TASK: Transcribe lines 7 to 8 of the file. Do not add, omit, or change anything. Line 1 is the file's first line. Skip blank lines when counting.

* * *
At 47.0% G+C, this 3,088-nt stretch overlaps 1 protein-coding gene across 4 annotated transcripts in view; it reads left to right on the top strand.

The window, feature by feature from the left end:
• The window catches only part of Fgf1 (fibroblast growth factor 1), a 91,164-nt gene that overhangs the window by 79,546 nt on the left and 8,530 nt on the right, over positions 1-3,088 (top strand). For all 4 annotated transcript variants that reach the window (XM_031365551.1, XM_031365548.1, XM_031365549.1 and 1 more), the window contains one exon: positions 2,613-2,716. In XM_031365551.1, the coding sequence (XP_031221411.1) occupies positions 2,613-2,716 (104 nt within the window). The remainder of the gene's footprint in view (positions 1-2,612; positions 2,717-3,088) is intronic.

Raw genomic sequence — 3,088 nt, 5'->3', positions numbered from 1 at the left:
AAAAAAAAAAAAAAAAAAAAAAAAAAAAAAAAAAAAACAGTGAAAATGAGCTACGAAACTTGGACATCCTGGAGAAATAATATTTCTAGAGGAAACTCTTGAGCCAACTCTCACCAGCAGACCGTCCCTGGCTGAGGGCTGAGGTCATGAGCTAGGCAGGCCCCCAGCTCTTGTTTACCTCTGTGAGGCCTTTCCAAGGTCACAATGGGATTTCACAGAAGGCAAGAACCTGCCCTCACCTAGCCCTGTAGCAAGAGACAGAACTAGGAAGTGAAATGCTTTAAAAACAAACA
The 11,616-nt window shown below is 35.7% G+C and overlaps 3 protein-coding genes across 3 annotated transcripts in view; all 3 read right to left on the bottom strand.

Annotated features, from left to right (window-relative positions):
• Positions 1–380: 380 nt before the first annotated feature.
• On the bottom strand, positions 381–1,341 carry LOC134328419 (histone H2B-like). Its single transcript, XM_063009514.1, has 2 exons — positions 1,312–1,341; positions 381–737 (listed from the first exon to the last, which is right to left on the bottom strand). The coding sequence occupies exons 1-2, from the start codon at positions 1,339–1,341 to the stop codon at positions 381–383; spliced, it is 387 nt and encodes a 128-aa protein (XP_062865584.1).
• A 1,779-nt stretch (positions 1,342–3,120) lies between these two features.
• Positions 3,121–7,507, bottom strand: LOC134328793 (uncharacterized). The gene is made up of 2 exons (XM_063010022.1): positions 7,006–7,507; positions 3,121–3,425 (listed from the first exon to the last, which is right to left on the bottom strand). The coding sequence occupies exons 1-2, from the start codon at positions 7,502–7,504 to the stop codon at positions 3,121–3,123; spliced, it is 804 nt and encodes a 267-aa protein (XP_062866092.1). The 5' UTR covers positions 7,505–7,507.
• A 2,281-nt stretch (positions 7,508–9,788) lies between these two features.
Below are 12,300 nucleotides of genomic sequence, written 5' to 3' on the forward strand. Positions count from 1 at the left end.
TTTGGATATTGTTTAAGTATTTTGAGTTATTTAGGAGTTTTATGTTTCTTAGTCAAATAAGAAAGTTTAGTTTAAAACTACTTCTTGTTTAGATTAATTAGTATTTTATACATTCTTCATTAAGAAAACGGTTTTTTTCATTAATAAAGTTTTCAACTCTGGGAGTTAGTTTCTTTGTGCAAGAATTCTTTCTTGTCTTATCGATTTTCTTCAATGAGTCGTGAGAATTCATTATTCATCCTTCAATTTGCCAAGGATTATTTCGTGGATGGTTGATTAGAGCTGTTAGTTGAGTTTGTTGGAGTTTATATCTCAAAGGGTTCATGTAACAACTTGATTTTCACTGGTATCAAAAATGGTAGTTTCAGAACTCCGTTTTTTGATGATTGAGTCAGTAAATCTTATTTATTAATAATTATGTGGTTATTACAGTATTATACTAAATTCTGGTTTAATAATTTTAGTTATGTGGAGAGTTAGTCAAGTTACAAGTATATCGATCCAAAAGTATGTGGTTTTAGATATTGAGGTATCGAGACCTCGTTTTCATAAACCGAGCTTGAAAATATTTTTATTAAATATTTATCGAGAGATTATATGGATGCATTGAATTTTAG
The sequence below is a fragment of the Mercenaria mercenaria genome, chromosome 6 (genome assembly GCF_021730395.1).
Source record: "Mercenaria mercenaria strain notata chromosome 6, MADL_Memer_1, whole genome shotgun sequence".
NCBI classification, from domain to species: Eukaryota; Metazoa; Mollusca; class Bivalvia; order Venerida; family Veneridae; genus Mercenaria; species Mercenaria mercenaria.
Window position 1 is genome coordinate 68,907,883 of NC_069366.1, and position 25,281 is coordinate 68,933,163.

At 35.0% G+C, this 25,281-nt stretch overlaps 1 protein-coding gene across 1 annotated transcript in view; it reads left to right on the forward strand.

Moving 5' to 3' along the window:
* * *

Annotated features, from left to right (window-relative positions):
• Positions 1–380: 380 nt before the first annotated feature.